The announcement will state that (i) the service provider may apply for a broadcast license (in the event that the broadcast license fee corresponding to a three-month period is duly paid in advance, the broadcasts may proceed for a three-month period); (ii) if the procedures for obtaining a license cannot be completed within the given time, the broadcasts may proceed for another three-month period provided that the corresponding fee is paid in advance; (iii) in the event that the service provider does not comply with the procedures specified in section i of this paragraph or if the broadcasts do not cease within seventy-two hours of the announcement, RTUK will file a criminal complaint against the relevant parties and resort to the CCP for content removal and/or blocking of access to the content.

2. Administrative Fines on Grounds of Responsible Broadcasting Principles

RTUK may impose an administrative fine of up to five percent of the total gross commercial communication revenue corresponding to the preceding month against conventional media service providers in breach of responsible broadcasting principles set out in the Radio and Television Code. Surprisingly, under the Draft-Regulation, the administrative fine threat is not applicable to online radio, television, and VOD service providers; however, it does not preclude them from complying with said principles, given that the service providers risk being imposed with other penalties including suspension of program, suspension of broadcasts, and license revocation.

3. RTUK Commission for Online VOD Providers

As per the Draft-Regulation, online media service providers who offer services in exchange for payment by means of conditional access to subscribers and/or users shall pay a commission to RTUK in the amount of 0.5% of annual net sales by the end of April every succeeding year.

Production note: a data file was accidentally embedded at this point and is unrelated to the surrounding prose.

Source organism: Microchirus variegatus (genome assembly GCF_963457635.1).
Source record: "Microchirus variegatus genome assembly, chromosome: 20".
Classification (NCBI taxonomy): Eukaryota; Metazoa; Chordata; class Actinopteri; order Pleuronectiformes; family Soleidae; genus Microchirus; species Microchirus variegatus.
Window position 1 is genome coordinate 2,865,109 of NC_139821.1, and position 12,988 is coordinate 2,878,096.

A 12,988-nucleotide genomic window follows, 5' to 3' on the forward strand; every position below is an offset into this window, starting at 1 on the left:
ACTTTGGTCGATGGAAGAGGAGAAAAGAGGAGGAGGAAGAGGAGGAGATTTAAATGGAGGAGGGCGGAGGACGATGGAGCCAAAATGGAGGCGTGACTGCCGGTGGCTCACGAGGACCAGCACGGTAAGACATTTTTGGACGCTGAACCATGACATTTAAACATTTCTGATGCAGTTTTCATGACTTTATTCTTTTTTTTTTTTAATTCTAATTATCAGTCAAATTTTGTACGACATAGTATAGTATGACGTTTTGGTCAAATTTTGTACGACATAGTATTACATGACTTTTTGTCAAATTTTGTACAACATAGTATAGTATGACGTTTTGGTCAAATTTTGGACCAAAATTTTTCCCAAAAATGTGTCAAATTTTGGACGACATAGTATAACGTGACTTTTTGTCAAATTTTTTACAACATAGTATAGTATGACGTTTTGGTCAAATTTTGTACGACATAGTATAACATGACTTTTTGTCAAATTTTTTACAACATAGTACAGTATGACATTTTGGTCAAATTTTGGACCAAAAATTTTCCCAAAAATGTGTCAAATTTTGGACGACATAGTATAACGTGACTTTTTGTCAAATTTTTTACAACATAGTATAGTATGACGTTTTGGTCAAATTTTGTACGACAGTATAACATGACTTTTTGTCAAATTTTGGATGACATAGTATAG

4. RTUK Share

The Draft-Regulation explicitly refers to the Regulation on the Audit of Commercial Communication Revenues derived by Media Service Provider Organizations and the Rules and Procedures on the Declaration and Payment of RTUK Shares[7] (“RTUK Share Regulation”). Accordingly, online television, radio, and VOD service providers are obliged to (i) submit a monthly-declaration to RTUK regarding the total gross commercial communication revenues and (ii) pay the ‘RTUK share,’ which is 3% of the total amount excluding revenue arising from sponsorships.

If the service provider fails to pay the RTUK share in a timely manner, RTUK may request that the service provider pay this fee within 7 days together with the accrued legal interest. Upon expiration of this period, RTUK may initiate an execution proceeding to collect the RTUK share along with the legal costs arising thereof. Failure to comply with the RTUK Share Regulation constitutes grounds for license revocation by RTUK.

5. Concluding Remarks

This article was prepared to provide insight on the highlights of the Draft-Regulation, which is anticipated to enter into force in the near future. The provisions in the Draft-Regulation may be further amended given that it is not the official final version yet.